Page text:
BOSTON (WWLP) – Retired Department of Corrections Chaplain Peg Newman just has one request of Gov. Charlie Baker — change the world for one man, William Allen, who has spent the past 27 years in prison after participating in an armed robbery in which a person was killed.
Newman, who worked closely with Allen for many years as his chaplain in prison, joined New England Patriots safety Devin McCourty and other faith and community groups outside the State House Monday morning to call on Baker to commute Allen’s sentence. Attendees brought over 800 letters in support of Allen’s commutation that they delivered to the governor’s office.
“Will volunteered to join our companion program. He worked selflessly with the patients who had the greatest needs,” Newman said. “William changed the world for many men and he has continued this mission since his transfer to Old Colony [Correctional Center]. Will’s wisdom, his generosity, his integrity, and his sense of humor made him an extraordinary companion.”
Allen was convicted in 1997 of felony murder and sentenced to life in prison without the possibility of parole after a jury found he had participated in a 1994 armed robbery in Brockton where another man stabbed and killed Purvis Bester, organizers said. Rolando Perry, the man who killed Bester, was released on parole over a decade ago.
Allen, 20 years old at the time of the crime, was charged with felony-murder as a joint venture, something that could “likely no longer be charged today because of a 2017 decision by” the Supreme Judicial Court, a press release from the Brockton Interfaith Community said.
The Advisory Board of Pardons last Thursday recommended Baker commute Allen’s felony murder to second-degree murder, a move that would make him eligible for release. The board held a hearing in June, only the second such meeting in the state since in 2014.
“[He] does not belong there. Not now. Not anymore. It’s been 27 years,” said Deb Fencer, a member of the Brockton Interfaith Community. “We are here to get Gov. Baker’s attention. He has the power of executive clemency. Clemency is in his hands alone.”
If Baker were to commute the sentence, it would be the first time he has done so as governor and only the second time a Massachusetts governor has ordered a commutation since 1997.
During a Monday afternoon press conference, Baker said the board’s paperwork and rationale will head to his legal office who will then have a conversation with Lt. Gov. Karyn Polito and the governor.
“Anything that involves a decision like that is going to go through our legal office,” Baker said when asked what his thoughts were on the board’s recommendation.
Advocates pushing for the commutation of Allen’s sentence point to Baker’s own guidelines on executive clemency, commutations, and pardons he released in February 2020 where he writes that “the governor commutation both as an extraordinary remedy and as an integral part of the correctional process.”
“It is intended to serve as a strong motivation for confined persons to utilize available resources for self-development and self-improvement and as an incentive for them to become law-abiding citizens and return to society,” the guidelines read.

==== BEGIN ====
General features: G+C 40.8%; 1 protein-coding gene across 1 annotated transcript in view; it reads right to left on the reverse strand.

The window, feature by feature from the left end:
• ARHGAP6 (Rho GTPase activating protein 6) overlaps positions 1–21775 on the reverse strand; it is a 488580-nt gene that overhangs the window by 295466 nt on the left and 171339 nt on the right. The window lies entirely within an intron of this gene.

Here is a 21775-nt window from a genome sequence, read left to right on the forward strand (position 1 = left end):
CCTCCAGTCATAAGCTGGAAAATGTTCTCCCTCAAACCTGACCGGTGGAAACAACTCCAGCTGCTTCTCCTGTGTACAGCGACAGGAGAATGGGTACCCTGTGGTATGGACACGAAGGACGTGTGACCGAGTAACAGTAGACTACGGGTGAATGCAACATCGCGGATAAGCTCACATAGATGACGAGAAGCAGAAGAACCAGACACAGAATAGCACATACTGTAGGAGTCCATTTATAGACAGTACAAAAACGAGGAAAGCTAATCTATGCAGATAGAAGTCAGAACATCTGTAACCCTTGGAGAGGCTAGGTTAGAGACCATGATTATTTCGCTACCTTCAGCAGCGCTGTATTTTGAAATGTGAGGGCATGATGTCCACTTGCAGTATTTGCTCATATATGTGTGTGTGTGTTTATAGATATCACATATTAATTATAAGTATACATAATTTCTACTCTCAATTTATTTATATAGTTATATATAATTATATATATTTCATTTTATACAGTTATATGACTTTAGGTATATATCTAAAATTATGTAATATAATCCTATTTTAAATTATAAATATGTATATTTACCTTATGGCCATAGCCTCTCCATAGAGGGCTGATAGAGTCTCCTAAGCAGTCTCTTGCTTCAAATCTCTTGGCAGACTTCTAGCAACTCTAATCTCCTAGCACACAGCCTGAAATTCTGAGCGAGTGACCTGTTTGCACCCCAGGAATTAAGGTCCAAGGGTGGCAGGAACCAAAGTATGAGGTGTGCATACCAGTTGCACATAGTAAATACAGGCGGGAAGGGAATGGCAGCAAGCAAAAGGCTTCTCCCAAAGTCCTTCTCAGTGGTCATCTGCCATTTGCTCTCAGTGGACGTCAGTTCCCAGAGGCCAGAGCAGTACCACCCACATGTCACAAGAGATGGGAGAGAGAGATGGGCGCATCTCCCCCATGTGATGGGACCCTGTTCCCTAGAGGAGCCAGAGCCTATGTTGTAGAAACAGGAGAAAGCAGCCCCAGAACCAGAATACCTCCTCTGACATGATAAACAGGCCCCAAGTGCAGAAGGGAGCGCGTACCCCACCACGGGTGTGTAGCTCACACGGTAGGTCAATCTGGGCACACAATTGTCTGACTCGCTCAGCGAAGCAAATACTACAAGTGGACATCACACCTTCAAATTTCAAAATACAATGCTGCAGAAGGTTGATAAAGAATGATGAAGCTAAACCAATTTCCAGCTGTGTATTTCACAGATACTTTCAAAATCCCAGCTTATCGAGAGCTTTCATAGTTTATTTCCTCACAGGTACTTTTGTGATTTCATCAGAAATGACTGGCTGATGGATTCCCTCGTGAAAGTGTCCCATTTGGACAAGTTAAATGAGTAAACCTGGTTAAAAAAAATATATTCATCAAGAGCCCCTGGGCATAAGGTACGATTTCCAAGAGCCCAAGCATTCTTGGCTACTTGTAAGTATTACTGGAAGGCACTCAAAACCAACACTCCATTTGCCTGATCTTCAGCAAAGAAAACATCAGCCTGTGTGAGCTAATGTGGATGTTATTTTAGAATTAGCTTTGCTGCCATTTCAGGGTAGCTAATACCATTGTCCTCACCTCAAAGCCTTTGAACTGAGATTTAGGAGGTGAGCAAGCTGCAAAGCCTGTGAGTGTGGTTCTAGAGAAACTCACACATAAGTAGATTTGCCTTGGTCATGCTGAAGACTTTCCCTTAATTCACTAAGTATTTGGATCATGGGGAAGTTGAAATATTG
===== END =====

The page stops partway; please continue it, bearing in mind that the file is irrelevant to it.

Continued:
McCourty also wrote a letter to Baker, “not to tell you what to do, but to be a resource as you gather information about William Allen and his case of commutation.” The Patriots star first met Allen and learned of his case during the 2020 NFL season.
At that time, McCourty said he thought he could help, but 2020 was a rough year for him both on and off the field. He said his “purpose and foundation took a shot, a really big shot actually.”
“We experienced an uncharacteristically tough football season and my wife Michelle and I gave birth and lost our third child … on May 24, 2020. That day was the hardest day of my life,” he said at the press conference. He met Allen in April 2020 and talked with him for over an hour.
“What he talked about with me was a hope and a dream, to have an opportunity to steer young people away from making the same mistakes he had made. He wants to be a difference maker in the lives of others,” McCourty said. “That first call with William, and I’ve talked to him since, resonated so strongly with me I remember even the smallest details of the call.”
Unlike pardons, commutations do not grant forgiveness for an underlying crime, rather “it simply means that the period of incarceration served for the offense has been reduced,” according to the state.
A person must first submit a petition to the board which, after a review and investigation, determines if it warrants a hearing. If a hearing is held, the board looks for people who will be a law-abiding citizen and presents no risk of re-offense. The board then offers a recommendation to the governor and if the governor recommends a commutation it would need the consent of the eight-member, elected Governor’s Council.
Newman said Allen is a man “with deep faith,” a leader in their church community for many years, and spent Sunday afternoons leading communion service for elderly, mentally ill men with health problems. He never once missed a Sunday, Newman said, even as his friends were back in their unit watching sports.
“Confirming his extensive skills and experience, Will recently completed a course and passed a national exam for certification to work with people with special needs,” Newman said. “Gov. Baker, I am asking you to do all that you can to speed up the process and grant Will Allen clemency, commuting his sentence to time served.”